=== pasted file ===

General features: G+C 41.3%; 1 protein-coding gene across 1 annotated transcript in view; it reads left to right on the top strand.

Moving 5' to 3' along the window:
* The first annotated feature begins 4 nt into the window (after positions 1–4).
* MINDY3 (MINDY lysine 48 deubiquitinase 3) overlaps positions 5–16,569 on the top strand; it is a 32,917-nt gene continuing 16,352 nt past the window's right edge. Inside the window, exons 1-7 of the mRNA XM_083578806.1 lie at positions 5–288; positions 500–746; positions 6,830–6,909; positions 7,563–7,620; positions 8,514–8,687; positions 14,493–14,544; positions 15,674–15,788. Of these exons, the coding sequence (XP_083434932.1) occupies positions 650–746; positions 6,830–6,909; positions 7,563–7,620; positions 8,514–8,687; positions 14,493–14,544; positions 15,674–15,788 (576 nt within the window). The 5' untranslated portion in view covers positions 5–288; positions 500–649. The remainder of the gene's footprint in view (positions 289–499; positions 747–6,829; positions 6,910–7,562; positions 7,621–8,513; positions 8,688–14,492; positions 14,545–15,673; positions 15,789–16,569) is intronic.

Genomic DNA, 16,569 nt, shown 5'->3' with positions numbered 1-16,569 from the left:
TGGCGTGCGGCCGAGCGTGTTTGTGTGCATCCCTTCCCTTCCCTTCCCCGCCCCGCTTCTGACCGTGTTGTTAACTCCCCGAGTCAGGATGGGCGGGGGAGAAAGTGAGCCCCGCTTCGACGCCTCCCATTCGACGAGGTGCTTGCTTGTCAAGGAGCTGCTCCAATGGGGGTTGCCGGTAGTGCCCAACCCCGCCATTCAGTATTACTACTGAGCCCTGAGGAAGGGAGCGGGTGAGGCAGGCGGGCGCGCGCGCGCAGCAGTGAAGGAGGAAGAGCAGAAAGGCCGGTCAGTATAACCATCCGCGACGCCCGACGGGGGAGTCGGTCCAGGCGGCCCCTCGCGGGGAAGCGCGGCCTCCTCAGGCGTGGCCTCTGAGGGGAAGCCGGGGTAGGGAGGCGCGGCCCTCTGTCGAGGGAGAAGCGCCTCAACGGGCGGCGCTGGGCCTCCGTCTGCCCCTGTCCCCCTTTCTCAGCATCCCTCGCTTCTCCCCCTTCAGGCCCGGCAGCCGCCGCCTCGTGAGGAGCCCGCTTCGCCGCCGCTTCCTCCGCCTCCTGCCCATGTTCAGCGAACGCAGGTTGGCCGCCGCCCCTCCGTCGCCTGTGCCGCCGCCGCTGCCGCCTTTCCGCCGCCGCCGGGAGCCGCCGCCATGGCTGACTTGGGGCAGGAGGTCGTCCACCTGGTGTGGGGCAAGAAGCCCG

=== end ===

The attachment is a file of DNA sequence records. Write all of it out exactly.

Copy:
General features: G+C 41.3%; 1 protein-coding gene across 1 annotated transcript in view; it reads left to right on the top strand.

Moving 5' to 3' along the window:
* The first annotated feature begins 4 nt into the window (after positions 1–4).
* MINDY3 (MINDY lysine 48 deubiquitinase 3) overlaps positions 5–16,569 on the top strand; it is a 32,917-nt gene continuing 16,352 nt past the window's right edge. Inside the window, exons 1-7 of the mRNA XM_083578806.1 lie at positions 5–288; positions 500–746; positions 6,830–6,909; positions 7,563–7,620; positions 8,514–8,687; positions 14,493–14,544; positions 15,674–15,788. Of these exons, the coding sequence (XP_083434932.1) occupies positions 650–746; positions 6,830–6,909; positions 7,563–7,620; positions 8,514–8,687; positions 14,493–14,544; positions 15,674–15,788 (576 nt within the window). The 5' untranslated portion in view covers positions 5–288; positions 500–649. The remainder of the gene's footprint in view (positions 289–499; positions 747–6,829; positions 6,910–7,562; positions 7,621–8,513; positions 8,688–14,492; positions 14,545–15,673; positions 15,789–16,569) is intronic.

Genomic DNA, 16,569 nt, shown 5'->3' with positions numbered 1-16,569 from the left:
TGGCGTGCGGCCGAGCGTGTTTGTGTGCATCCCTTCCCTTCCCTTCCCCGCCCCGCTTCTGACCGTGTTGTTAACTCCCCGAGTCAGGATGGGCGGGGGAGAAAGTGAGCCCCGCTTCGACGCCTCCCATTCGACGAGGTGCTTGCTTGTCAAGGAGCTGCTCCAATGGGGGTTGCCGGTAGTGCCCAACCCCGCCATTCAGTATTACTACTGAGCCCTGAGGAAGGGAGCGGGTGAGGCAGGCGGGCGCGCGCGCGCAGCAGTGAAGGAGGAAGAGCAGAAAGGCCGGTCAGTATAACCATCCGCGACGCCCGACGGGGGAGTCGGTCCAGGCGGCCCCTCGCGGGGAAGCGCGGCCTCCTCAGGCGTGGCCTCTGAGGGGAAGCCGGGGTAGGGAGGCGCGGCCCTCTGTCGAGGGAGAAGCGCCTCAACGGGCGGCGCTGGGCCTCCGTCTGCCCCTGTCCCCCTTTCTCAGCATCCCTCGCTTCTCCCCCTTCAGGCCCGGCAGCCGCCGCCTCGTGAGGAGCCCGCTTCGCCGCCGCTTCCTCCGCCTCCTGCCCATGTTCAGCGAACGCAGGTTGGCCGCCGCCCCTCCGTCGCCTGTGCCGCCGCCGCTGCCGCCTTTCCGCCGCCGCCGGGAGCCGCCGCCATGGCTGACTTGGGGCAGGAGGTCGTCCACCTGGTGTGGGGCAAGAAGCCCG